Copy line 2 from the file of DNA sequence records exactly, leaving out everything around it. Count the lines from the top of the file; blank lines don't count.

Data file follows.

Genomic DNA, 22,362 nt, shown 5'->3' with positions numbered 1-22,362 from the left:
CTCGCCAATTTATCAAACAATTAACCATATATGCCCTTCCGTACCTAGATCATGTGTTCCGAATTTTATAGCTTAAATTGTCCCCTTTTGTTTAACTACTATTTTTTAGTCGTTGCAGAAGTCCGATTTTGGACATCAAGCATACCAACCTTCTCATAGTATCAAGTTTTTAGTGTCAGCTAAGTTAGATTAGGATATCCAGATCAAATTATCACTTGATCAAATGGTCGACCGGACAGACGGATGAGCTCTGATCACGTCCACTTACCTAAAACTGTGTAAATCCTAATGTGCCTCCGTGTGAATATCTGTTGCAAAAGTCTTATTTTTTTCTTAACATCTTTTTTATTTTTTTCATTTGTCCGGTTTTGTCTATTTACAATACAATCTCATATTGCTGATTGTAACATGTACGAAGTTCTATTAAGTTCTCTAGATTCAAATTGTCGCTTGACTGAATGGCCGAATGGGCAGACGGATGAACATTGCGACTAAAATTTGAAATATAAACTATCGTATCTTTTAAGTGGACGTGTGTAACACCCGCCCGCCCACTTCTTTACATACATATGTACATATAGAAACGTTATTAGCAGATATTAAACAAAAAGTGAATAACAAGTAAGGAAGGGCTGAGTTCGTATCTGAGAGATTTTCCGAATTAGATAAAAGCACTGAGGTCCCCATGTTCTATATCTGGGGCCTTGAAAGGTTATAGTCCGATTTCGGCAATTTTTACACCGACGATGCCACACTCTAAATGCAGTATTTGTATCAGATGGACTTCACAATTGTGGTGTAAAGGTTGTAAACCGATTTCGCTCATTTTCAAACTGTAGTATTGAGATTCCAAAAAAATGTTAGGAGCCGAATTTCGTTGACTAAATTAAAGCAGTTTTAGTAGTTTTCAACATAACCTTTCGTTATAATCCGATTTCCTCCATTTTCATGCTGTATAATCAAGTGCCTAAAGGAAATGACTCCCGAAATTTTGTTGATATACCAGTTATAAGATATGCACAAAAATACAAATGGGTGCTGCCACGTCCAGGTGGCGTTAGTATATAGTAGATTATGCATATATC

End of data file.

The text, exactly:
CTCGCCAATTTATCAAACAATTAACCATATATGCCCTTCCGTACCTAGATCATGTGTTCCGAATTTTATAGCTTAAATTGTCCCCTTTTGTTTAACTACTATTTTTTAGTCGTTGCAGAAGTCCGATTTTGGACATCAAGCATACCAACCTTCTCATAGTATCAAGTTTTTAGTGTCAGCTAAGTTAGATTAGGATATCCAGATCAAATTATCACTTGATCAAATGGTCGACCGGACAGACGGATGAGCTCTGATCACGTCCACTTACCTAAAACTGTGTAAATCCTAATGTGCCTCCGTGTGAATATCTGTTGCAAAAGTCTTATTTTTTTCTTAACATCTTTTTTATTTTTTTCATTTGTCCGGTTTTGTCTATTTACAATACAATCTCATATTGCTGATTGTAACATGTACGAAGTTCTATTAAGTTCTCTAGATTCAAATTGTCGCTTGACTGAATGGCCGAATGGGCAGACGGATGAACATTGCGACTAAAATTTGAAATATAAACTATCGTATCTTTTAAGTGGACGTGTGTAACACCCGCCCGCCCACTTCTTTACATACATATGTACATATAGAAACGTTATTAGCAGATATTAAACAAAAAGTGAATAACAAGTAAGGAAGGGCTGAGTTCGTATCTGAGAGATTTTCCGAATTAGATAAAAGCACTGAGGTCCCCATGTTCTATATCTGGGGCCTTGAAAGGTTATAGTCCGATTTCGGCAATTTTTACACCGACGATGCCACACTCTAAATGCAGTATTTGTATCAGATGGACTTCACAATTGTGGTGTAAAGGTTGTAAACCGATTTCGCTCATTTTCAAACTGTAGTATTGAGATTCCAAAAAAATGTTAGGAGCCGAATTTCGTTGACTAAATTAAAGCAGTTTTAGTAGTTTTCAACATAACCTTTCGTTATAATCCGATTTCCTCCATTTTCATGCTGTATAATCAAGTGCCTAAAGGAAATGACTCCCGAAATTTTGTTGATATACCAGTTATAAGATATGCACAAAAATACAAATGGGTGCTGCCACGTCCAGGTGGCGTTAGTATATAGTAGATTATGCATATATC